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Home > News > Ed's Brexit round-up - progress made! And fish

Ed's Brexit round-up - progress made! And fish

23rd Mar 2018 / By Ed Barker

With almost exactly a year until official leave date for Brexit, we have had a week where actual tangible progress has been made..

Transitional period 

EdBarkerNPAOn Monday, we had the big news that David Davis and Michel Barnier agreed to a withdrawal ‘transitional period’, from March 29, 2019 to December 2020. The transition deal will ensure many current arrangements between the UK and EU remain in place immediately after we leave the EU, though, as expected, UK influence over such arrangements and rules will be limited.

A big ‘win’ for the UK was that. But the UK will also be able to negotiate and sign trade deals during the transition period, though given the scale of agreeing full trade deals, the EU are probably aware this isn’t going to be done anytime soon – certainly not to their disadvantage.

So it’s a good thing right?

Well, yes in that we have more breathing space and don’t have an unthinkable cliff edge next year. However, it does mean we have a lot to do in the 21 months. In theory, if it isn’t sorted by the end of 2020 then we have another cliff edge!

At the same time, Article 50 still has to be agreed in full by all member states before this can be assured and the position of the Irish border and trade in goods has still not been clarified. Yes, I know - Ireland (£1 in the jar). But going into the European Council meeting this month, there is plenty to go on.


Fish. One thing many will have picked out this week was that, as part of the agreement, the UK has agreed to EU demands that during this 21 month period, it will stay within the Common Fisheries Policy (CFP).

Now fish and politics have often gone together nearly as well as agriculture and politics; indeed it was one of the key sticking points for fisheries prior to the UK joining the EEC in 1970s, given the pooling of sovereignty that it brought.

It is possibly of little coincidence that the main fishing and ex-fishing towns of the UK strongly voted in favour of Brexit; not unlike agriculture, many saw it as an opportunity to come out of the CFP, which means not having full control of catches in your coastal waters, not setting total allowable catch limits and still permitting non-UK fishing firms to operate in UK waters (and of course vice-versa). The additional snag with all of this is that the UK will not be able to set rules as well.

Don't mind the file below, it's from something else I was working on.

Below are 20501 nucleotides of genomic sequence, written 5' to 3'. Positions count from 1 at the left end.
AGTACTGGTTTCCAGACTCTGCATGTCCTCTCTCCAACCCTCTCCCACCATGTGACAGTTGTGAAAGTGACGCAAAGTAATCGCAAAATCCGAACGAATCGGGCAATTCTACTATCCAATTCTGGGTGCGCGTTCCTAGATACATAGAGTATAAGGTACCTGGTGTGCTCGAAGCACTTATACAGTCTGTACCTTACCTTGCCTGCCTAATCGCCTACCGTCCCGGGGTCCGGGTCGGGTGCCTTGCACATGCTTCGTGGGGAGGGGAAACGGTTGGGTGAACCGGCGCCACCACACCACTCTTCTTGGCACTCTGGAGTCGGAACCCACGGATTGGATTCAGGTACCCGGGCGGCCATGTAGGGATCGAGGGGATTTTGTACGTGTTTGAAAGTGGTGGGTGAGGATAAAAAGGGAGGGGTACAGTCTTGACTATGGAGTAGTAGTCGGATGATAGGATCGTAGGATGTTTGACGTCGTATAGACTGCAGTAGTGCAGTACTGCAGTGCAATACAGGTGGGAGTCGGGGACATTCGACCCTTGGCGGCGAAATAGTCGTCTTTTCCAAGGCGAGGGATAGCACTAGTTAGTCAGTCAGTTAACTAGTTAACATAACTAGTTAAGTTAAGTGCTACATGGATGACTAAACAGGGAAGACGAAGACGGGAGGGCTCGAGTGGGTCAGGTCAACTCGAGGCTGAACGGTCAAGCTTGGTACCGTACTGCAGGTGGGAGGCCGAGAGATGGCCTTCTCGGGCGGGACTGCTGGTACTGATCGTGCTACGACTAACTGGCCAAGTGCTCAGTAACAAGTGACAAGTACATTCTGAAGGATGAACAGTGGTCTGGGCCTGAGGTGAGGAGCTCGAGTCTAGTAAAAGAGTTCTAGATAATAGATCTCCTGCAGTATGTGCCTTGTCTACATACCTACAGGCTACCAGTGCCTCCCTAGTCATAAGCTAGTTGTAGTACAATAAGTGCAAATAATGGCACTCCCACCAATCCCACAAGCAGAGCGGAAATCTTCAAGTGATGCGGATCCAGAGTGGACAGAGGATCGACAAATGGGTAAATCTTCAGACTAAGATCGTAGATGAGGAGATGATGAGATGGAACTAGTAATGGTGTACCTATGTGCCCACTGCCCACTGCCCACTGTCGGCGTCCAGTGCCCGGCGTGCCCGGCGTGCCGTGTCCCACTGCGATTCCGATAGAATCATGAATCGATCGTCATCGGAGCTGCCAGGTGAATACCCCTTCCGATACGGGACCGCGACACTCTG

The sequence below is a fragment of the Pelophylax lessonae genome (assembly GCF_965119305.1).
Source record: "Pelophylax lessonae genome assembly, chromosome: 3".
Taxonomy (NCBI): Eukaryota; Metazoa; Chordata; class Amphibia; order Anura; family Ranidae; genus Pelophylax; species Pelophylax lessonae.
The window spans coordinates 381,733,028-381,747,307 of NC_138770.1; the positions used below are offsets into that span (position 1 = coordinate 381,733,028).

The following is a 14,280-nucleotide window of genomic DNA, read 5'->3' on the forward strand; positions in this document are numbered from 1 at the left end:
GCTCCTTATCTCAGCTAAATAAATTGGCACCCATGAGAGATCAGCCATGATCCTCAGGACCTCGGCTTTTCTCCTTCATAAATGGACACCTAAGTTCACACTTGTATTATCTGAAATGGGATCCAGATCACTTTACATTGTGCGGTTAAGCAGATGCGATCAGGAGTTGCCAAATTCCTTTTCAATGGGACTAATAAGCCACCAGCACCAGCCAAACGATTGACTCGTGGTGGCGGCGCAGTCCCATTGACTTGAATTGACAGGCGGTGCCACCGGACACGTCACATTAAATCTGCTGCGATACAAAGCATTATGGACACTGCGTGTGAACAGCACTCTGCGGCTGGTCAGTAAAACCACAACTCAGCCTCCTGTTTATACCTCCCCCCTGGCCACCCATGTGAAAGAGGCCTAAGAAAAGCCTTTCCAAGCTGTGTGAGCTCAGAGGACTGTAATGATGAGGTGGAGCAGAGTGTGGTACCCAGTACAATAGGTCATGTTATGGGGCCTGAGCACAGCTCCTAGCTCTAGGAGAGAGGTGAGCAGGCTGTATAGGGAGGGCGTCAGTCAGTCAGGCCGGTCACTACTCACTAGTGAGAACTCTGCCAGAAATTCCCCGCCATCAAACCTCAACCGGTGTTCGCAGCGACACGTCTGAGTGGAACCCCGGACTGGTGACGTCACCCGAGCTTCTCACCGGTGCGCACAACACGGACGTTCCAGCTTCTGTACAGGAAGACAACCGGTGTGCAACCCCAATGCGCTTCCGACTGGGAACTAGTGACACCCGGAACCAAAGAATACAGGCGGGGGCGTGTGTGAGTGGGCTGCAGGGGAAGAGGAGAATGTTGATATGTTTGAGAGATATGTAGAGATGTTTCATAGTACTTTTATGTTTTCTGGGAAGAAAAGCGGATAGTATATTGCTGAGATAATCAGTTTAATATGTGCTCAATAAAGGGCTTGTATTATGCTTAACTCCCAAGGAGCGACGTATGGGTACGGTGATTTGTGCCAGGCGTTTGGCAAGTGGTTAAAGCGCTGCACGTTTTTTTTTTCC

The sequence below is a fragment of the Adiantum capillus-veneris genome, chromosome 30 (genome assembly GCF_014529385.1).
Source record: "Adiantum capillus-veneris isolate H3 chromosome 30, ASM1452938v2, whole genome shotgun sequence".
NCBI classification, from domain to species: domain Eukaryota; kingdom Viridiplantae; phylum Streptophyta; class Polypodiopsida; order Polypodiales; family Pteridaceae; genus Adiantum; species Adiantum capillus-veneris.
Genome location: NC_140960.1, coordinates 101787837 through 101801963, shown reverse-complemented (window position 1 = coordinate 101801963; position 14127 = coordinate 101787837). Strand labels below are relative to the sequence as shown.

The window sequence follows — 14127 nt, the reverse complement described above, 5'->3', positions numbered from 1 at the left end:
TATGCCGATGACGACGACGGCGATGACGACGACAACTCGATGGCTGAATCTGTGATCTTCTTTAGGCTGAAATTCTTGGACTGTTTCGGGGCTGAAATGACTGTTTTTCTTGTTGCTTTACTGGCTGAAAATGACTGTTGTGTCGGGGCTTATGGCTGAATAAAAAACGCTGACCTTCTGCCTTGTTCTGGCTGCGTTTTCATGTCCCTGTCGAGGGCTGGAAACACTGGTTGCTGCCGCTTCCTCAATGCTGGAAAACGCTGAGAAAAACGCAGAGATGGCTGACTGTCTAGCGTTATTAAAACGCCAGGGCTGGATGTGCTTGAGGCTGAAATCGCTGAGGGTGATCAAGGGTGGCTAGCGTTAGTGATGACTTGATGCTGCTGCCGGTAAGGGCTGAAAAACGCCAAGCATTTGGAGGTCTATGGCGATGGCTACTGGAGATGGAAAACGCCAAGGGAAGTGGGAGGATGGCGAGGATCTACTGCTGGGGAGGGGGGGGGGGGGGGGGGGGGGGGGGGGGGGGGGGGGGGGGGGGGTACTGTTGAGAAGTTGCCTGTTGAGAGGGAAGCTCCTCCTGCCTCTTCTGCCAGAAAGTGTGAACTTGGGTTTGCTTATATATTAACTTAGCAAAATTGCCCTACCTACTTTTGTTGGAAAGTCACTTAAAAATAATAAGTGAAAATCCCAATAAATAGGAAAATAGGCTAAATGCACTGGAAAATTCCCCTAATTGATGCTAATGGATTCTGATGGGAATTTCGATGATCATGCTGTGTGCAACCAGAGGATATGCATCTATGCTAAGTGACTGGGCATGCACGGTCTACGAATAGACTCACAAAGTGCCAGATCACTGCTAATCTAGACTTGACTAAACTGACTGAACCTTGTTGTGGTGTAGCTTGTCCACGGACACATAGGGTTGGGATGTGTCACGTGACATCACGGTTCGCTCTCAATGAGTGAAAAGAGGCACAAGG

So the questions I have had this week are – Has the fishing industry been ‘sold down the river’? And should we be worried that UK agriculture will be treated similarly? Me being me, I have set out studying the CFP and UK fishing policy to find out.

The answer is, it isn’t quite as simple as it has been made out by some politicians! Many promised before the Brexit vote that we could retain full control of our coastal waters, only permit UK fishing firms to operate in UK waters and set our own quotas. The having your own (fish)cake and eat it option. However, much like agriculture, in or out of the EU you will still struggle to get everything your own way.

There are a number of reasons for this:

  • Outside of the CFP, the UK is a signatory to the UN on the convention on the laws of the sea, which sets out common rules on fishing stocks, EU fisheries rules is a way of agreeing this at regional level
  • Why the convention? Well fish (I am advised) are annoying critters that have little respect for international borders or sea boundaries and swim around seas as they please. Therefore the incentive is to fish as much as you can, given the precariousness of fish locations. Having a global agreement helps provide oversight to stop this from happening – i.e. depleting a global resource.
  • International and even EU law is there to deal with a technical problem offered by roving fish. We will leave the EU, but the fish wont, passing freely across borders. So we need to have some kind of supra-state agreement, failure to do so would completely isolate us out of the UN convention.
  • On top of this, 80% of UK fish catches are exported, 66% of that to the EU. The majority of the fish we do want to consume is imported, 32% of which comes from the EU. Therefore tariff free access to the EU is vital…sounds familiar dosent it?
  • As a result of this, the EU holds quite a strong hand – it knows that by putting up trade barriers (tariff or non-tariff) it could cause considerable harm to the UK fishing industry, not least to the UK fishing firms who are operating in other parts of the EU’s seas thanks to (ahem) the CFP.

So what are we left with? And how does it relate to agriculture? In fish we have a commodity that is shared across seas – almost a common resource if you will, unlike agriculture which is territorially defined. In staying within the CFP we have agreed to maintain the status quo for 21 months, but we certainly will be leaving it, much like the CAP and others, after 2020.

What will follow will be subject to negotiations between two parties; playing trade hardball, as some pro-Brexiteers have suggested, could leave us unable to export our own fish and unable to import the fish we actually want.

Yet the interdependence from both sides on trade should override this, and much like in agriculture, allow a solution that allows both parties to trade feely but also have definitions on what is caught where and when.

The UK will have an independent voice and will be able to define a policy towards its own waters, much like we are doing with our own land and environment under the new Defra Command Paper. This is good.

But as my Dad always told me, be very careful of people who try and sell you something too good to be true. That is something that is common to both farming and our fish.